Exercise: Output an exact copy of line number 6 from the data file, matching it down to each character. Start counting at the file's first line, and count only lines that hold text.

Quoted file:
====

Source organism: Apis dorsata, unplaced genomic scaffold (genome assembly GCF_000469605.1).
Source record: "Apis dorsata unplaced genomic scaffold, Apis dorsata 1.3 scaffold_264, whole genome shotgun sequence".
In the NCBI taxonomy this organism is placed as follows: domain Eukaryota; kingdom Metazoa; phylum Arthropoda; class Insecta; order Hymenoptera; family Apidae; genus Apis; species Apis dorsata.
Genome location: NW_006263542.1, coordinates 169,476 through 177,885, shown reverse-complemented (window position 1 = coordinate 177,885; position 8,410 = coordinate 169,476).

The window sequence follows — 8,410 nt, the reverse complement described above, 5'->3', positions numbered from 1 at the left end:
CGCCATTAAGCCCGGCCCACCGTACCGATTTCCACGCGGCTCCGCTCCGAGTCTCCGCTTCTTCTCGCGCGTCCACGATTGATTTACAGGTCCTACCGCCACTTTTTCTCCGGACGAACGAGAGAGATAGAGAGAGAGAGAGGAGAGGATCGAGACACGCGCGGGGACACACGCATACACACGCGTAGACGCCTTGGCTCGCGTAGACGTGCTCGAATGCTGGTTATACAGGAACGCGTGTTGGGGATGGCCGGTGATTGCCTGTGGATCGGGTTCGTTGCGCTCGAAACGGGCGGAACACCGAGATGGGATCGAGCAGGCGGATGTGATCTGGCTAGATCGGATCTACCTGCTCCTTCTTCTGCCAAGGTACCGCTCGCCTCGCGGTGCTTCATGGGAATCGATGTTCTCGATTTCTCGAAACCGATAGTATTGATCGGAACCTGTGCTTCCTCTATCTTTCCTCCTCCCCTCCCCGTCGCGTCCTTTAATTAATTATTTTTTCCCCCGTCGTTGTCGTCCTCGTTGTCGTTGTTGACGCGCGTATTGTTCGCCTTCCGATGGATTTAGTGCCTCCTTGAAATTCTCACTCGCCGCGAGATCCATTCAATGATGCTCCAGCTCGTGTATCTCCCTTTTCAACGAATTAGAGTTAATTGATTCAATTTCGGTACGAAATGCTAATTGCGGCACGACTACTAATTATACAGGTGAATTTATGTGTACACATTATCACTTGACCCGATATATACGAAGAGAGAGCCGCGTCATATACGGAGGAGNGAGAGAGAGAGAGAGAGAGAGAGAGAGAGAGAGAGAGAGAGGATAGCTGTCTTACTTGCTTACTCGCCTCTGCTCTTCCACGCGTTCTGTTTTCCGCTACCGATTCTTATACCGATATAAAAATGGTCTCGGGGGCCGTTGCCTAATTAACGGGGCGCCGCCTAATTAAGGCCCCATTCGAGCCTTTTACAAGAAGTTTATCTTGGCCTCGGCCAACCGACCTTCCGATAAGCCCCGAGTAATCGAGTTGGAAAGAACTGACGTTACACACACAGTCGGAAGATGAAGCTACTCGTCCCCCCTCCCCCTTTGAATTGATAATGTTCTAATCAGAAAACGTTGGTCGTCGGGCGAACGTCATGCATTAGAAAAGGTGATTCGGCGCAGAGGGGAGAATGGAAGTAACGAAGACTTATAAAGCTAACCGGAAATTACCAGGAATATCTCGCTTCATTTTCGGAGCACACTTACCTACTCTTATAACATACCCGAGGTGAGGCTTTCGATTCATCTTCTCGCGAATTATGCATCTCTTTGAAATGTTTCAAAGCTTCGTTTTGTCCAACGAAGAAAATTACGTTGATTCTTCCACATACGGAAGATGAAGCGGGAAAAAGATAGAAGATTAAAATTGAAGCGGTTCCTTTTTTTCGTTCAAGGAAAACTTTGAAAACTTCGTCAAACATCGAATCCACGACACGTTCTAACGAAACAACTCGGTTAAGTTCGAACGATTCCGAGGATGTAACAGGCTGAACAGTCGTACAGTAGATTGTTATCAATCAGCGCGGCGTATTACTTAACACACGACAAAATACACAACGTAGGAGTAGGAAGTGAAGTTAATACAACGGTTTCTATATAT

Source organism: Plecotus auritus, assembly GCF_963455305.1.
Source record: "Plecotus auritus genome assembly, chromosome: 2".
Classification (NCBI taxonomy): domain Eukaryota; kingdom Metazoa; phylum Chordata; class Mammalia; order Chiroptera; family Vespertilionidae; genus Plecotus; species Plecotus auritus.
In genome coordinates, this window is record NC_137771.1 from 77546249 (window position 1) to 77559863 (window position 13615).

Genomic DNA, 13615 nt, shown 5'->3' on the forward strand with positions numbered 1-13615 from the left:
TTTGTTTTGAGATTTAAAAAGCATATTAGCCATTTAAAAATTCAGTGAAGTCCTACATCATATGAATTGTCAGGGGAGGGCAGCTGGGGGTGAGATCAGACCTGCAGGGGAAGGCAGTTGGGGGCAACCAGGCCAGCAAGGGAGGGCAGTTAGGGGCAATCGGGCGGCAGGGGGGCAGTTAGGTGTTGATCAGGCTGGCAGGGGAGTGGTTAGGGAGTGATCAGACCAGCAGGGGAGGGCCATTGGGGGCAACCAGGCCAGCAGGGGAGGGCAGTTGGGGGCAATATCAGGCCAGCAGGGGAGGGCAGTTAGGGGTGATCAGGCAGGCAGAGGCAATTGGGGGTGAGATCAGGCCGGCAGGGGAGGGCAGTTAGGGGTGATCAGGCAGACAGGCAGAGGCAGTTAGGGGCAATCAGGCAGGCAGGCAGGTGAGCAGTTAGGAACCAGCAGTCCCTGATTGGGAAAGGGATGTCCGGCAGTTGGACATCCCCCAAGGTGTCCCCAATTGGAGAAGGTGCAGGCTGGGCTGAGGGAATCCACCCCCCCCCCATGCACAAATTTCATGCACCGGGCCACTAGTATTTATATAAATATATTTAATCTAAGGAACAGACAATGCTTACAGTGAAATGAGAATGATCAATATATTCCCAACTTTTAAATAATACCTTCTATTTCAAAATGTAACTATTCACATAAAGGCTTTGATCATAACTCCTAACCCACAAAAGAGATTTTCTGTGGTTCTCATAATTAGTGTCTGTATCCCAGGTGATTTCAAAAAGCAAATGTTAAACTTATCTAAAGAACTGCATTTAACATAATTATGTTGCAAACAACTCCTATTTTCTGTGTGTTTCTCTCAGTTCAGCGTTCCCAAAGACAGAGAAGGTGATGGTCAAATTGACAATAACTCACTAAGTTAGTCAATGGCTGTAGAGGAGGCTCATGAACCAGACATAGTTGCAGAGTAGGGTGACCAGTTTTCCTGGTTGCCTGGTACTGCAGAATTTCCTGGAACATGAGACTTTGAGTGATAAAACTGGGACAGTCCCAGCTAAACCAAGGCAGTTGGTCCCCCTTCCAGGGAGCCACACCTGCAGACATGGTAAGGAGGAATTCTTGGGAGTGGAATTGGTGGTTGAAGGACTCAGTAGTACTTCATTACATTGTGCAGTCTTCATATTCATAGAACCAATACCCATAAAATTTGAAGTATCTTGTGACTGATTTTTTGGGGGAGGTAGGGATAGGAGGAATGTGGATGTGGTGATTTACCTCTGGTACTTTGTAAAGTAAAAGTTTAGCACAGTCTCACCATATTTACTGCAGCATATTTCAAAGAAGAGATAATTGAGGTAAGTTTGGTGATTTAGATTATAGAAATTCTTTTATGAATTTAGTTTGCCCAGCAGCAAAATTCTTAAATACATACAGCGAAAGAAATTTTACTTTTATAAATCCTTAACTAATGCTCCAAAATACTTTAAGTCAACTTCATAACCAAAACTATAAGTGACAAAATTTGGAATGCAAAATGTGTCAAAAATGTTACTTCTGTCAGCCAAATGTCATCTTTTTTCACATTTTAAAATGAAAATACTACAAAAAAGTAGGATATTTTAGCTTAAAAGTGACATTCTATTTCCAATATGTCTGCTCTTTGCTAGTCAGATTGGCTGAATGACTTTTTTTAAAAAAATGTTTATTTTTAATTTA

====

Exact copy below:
CGCCATTAAGCCCGGCCCACCGTACCGATTTCCACGCGGCTCCGCTCCGAGTCTCCGCTTCTTCTCGCGCGTCCACGATTGATTTACAGGTCCTACCGCCACTTTTTCTCCGGACGAACGAGAGAGATAGAGAGAGAGAGAGGAGAGGATCGAGACACGCGCGGGGACACACGCATACACACGCGTAGACGCCTTGGCTCGCGTAGACGTGCTCGAATGCTGGTTATACAGGAACGCGTGTTGGGGATGGCCGGTGATTGCCTGTGGATCGGGTTCGTTGCGCTCGAAACGGGCGGAACACCGAGATGGGATCGAGCAGGCGGATGTGATCTGGCTAGATCGGATCTACCTGCTCCTTCTTCTGCCAAGGTACCGCTCGCCTCGCGGTGCTTCATGGGAATCGATGTTCTCGATTTCTCGAAACCGATAGTATTGATCGGAACCTGTGCTTCCTCTATCTTTCCTCCTCCCCTCCCCGTCGCGTCCTTTAATTAATTATTTTTTCCCCCGTCGTTGTCGTCCTCGTTGTCGTTGTTGACGCGCGTATTGTTCGCCTTCCGATGGATTTAGTGCCTCCTTGAAATTCTCACTCGCCGCGAGATCCATTCAATGATGCTCCAGCTCGTGTATCTCCCTTTTCAACGAATTAGAGTTAATTGATTCAATTTCGGTACGAAATGCTAATTGCGGCACGACTACTAATTATACAGGTGAATTTATGTGTACACATTATCACTTGACCCGATATATACGAAGAGAGAGCCGCGTCATATACGGAGGAGNGAGAGAGAGAGAGAGAGAGAGAGAGAGAGAGAGAGAGAGAGGATAGCTGTCTTACTTGCTTACTCGCCTCTGCTCTTCCACGCGTTCTGTTTTCCGCTACCGATTCTTATACCGATATAAAAATGGTCTCGGGGGCCGTTGCCTAATTAACGGGGCGCCGCCTAATTAAGGCCCCATTCGAGCCTTTTACAAGAAGTTTATCTTGGCCTCGGCCAACCGACCTTCCGATAAGCCCCGAGTAATCGAGTTGGAAAGAACTGACGTTACACACACAGTCGGAAGATGAAGCTACTCGTCCCCCCTCCCCCTTTGAATTGATAATGTTCTAATCAGAAAACGTTGGTCGTCGGGCGAACGTCATGCATTAGAAAAGGTGATTCGGCGCAGAGGGGAGAATGGAAGTAACGAAGACTTATAAAGCTAACCGGAAATTACCAGGAATATCTCGCTTCATTTTCGGAGCACACTTACCTACTCTTATAACATACCCGAGGTGAGGCTTTCGATTCATCTTCTCGCGAATTATGCATCTCTTTGAAATGTTTCAAAGCTTCGTTTTGTCCAACGAAGAAAATTACGTTGATTCTTCCACATACGGAAGATGAAGCGGGAAAAAGATAGAAGATTAAAATTGAAGCGGTTCCTTTTTTTCGTTCAAGGAAAACTTTGAAAACTTCGTCAAACATCGAATCCACGACACGTTCTAACGAAACAACTCGGTTAAGTTCGAACGATTCCGAGGATGTAACAGGCTGAACAGTCGTACAGTAGATTGTTATCAATCAGCGCGGCGTATTACTTAACACACGACAAAATACACAACGTAGGAGTAGGAAGTGAAGTTAATACAACGGTTTCTATATAT